Aarati Krishnan

NBFC crisis: A reality check

Aarati Krishnan | Updated on June 27, 2019 Published on June 27, 2019

Liquidity or solvency risks are restricted to some pockets, but they need to be addressed

The popular opinion on India’s NBFC sector has swung 180 degrees in a short span of time. Barely two years ago, the sector was being feted for its ability to deliver high margins and scorching growth rates, by lending to lucrative segments neglected by banks. Today, the same players are being blackballed for taking on undue risks in their pursuit of growth.

Given that the NBFC sector plays a critical role in powering consumption and ensuring credit flow to unbanked segments, its troubles need objective assessment and quick resolution. Here’s an attempt to examine the NBFC issue as it stands today.

No domino effect

After the dramatic default by IL&FS in September 2018, the market was rife with fears that its collapse would set off a chain reaction of business failures across the NBFC space. Nine months later, however, this domino effect hasn’t quite played out. The funds crunch caused by IL&FS has led to isolated credit downgrades of some NBFCs/HFCs. There have been two cases of actual default (the Reliance ADAG and DHFL groups).

There are two explanations for the absence of a chain reaction. One, with its 340-odd subsidiaries and fingers in many pies across infrastructure projects, IL&FS was really a unique animal within the non-bank space which bore little resemblance to most NBFCs.

Forensic investigations revealing IL&FS’ dubious accounting and gold-plating practices have also led markets to recognise that there were company-specific factors at play. Even if one were to worry about infrastructure financing per se, of the 10,000-odd NBFCs registered with the RBI, only eight are in this space with five being sovereign-backed entities.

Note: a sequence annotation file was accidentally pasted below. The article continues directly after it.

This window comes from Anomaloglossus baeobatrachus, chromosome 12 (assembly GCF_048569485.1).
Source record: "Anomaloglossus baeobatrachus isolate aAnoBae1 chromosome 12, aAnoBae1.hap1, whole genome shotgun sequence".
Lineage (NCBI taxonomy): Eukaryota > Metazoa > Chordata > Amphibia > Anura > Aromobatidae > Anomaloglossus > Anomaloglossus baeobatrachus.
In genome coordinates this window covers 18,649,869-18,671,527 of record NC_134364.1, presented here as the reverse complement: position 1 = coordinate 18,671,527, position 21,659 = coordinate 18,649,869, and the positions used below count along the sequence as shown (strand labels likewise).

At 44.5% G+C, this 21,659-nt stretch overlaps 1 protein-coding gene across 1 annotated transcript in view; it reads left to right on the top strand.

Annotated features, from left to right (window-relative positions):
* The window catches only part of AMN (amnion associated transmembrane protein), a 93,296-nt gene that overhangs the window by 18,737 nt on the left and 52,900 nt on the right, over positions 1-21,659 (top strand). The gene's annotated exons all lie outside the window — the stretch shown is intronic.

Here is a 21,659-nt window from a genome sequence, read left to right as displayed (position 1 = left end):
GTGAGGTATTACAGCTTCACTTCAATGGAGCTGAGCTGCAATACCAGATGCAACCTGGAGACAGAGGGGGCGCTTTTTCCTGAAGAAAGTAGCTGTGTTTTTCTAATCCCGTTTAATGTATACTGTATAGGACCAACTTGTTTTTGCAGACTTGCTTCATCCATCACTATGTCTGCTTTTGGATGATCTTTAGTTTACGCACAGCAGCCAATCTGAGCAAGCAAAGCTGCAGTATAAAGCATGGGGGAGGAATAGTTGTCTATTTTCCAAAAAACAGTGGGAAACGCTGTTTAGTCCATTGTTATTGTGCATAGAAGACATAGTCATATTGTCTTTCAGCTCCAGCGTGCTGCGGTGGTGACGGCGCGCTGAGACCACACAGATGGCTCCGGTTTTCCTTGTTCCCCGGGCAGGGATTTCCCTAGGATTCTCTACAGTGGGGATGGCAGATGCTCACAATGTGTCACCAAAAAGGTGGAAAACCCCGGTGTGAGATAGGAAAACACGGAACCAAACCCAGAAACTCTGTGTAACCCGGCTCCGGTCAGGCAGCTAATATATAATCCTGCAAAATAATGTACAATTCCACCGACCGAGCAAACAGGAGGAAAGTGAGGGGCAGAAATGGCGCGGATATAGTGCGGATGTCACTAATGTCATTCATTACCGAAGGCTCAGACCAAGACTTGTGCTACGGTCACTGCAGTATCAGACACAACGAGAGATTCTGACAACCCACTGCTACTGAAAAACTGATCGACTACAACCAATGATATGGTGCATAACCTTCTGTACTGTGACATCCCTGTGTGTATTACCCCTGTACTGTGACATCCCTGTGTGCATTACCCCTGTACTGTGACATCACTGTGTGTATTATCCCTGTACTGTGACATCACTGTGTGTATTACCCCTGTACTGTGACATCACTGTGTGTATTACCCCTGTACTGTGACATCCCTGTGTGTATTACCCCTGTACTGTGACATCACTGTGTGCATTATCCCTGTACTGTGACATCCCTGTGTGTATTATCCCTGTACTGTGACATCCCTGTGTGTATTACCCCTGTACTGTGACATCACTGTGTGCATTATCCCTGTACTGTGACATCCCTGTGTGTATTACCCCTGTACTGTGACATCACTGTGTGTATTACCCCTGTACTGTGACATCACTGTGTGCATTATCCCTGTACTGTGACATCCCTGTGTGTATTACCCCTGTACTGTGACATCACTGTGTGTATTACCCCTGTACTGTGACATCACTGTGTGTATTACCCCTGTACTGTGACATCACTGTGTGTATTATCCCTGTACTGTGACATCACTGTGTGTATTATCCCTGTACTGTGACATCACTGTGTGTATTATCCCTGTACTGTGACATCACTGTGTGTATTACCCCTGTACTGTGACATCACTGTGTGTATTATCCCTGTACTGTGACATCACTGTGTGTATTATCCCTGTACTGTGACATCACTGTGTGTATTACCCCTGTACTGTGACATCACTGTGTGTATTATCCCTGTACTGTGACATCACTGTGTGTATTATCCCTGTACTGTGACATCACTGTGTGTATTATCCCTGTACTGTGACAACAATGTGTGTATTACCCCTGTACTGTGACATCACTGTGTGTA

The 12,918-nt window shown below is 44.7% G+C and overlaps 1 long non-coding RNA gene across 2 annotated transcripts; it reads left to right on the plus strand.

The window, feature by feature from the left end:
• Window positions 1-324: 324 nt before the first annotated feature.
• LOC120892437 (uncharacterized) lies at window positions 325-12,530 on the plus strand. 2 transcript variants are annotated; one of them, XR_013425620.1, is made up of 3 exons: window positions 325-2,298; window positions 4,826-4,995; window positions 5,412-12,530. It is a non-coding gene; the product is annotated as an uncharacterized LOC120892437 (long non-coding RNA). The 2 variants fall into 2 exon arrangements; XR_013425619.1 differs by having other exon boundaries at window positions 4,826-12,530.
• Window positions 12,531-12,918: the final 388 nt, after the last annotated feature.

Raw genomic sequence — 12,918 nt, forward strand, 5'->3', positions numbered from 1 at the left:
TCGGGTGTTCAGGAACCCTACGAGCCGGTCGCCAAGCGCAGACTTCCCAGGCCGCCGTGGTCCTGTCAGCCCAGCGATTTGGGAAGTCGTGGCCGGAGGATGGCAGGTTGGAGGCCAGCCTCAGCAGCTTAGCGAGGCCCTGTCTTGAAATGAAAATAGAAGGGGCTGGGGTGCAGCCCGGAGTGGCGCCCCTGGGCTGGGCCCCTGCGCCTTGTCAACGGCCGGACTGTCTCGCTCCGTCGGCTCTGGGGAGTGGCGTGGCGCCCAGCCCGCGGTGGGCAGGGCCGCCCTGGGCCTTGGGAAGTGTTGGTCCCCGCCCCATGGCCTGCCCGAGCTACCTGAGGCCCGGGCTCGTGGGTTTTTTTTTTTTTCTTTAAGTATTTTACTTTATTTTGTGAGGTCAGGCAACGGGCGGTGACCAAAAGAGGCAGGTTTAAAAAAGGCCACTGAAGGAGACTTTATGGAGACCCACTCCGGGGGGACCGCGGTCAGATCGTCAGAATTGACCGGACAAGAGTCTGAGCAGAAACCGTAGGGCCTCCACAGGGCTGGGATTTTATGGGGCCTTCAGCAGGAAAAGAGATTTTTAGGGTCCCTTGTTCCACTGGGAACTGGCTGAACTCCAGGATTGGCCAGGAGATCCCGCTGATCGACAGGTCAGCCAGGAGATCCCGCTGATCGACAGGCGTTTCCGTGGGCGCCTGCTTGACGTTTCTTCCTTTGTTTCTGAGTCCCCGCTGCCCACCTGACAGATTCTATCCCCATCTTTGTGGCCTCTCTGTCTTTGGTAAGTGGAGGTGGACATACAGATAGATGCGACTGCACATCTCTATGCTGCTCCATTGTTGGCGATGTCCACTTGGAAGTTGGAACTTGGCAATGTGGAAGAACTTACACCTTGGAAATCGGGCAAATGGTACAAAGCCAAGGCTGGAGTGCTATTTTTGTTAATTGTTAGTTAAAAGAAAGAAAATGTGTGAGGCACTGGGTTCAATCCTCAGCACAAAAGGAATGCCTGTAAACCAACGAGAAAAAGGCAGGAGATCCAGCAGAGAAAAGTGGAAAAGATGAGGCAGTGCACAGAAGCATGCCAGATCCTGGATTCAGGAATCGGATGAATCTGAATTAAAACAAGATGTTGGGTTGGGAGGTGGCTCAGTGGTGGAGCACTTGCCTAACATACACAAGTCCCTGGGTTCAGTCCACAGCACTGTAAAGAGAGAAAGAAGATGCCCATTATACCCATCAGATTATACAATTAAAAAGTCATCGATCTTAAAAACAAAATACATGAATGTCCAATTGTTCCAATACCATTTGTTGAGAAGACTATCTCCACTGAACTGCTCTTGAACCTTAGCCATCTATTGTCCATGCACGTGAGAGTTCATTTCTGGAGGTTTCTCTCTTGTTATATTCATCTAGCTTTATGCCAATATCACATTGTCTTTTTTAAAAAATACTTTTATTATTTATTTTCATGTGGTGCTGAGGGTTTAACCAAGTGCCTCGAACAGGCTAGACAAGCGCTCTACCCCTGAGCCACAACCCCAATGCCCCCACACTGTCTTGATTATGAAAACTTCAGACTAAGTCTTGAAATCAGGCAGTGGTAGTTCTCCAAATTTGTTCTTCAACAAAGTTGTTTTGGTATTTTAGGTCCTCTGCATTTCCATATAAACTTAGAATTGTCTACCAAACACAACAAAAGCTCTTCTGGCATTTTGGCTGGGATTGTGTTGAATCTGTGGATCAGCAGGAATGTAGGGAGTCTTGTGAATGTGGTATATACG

Two, given that IL&FS was not a deposit-taking entity and did not raise funds through public NCDs, its spectacular collapse did not elicit a panic reaction from the public at large. The mutual fund industry, the most vulnerable among institutional players to a run, had just 5 per cent of IL&FS’ aggregate borrowings on its books. The bulk of IL&FS paper is held by banks, insurers, provident funds and pension funds, where investors are shielded from direct hits from a default.

Today, the fund industry is mostly done with its IL&FS write-offs and exposures of other institutions are out in the open. It is therefore unlikely that the IL&FS episode will trigger a run on other NBFCs at this late stage.

The ALM issue

While it hasn’t set off a domino effect across the sector, the IL&FS debacle has served to underline the high business risks inherent in NBFC business models that rely on short-term market borrowings for long-term loans. The resulting risk aversion by lenders has landed NBFCs and HFCs with high asset-liability mismatches in hot water (Reliance ADAG firms and DHFL, for instance).

After initially recoiling from all NBFCs, lenders are now scrutinising NBFC balance sheets more closely in order to avoid firms with high leverage, ALM mismatches or shaky clients. With lenders taking note of differentiated business models, NBFCs engaged in short-term asset financing (including consumer, gold, MFI, auto and truck financing companies) have seen their funding constraints ease up in recent months. But funding has dried up for select housing finance companies with high ALM mismatches and NBFCs with exposure to real estate and property loans which are seen as turning bad. They seem to be bearing the brunt of the current liquidity crunch.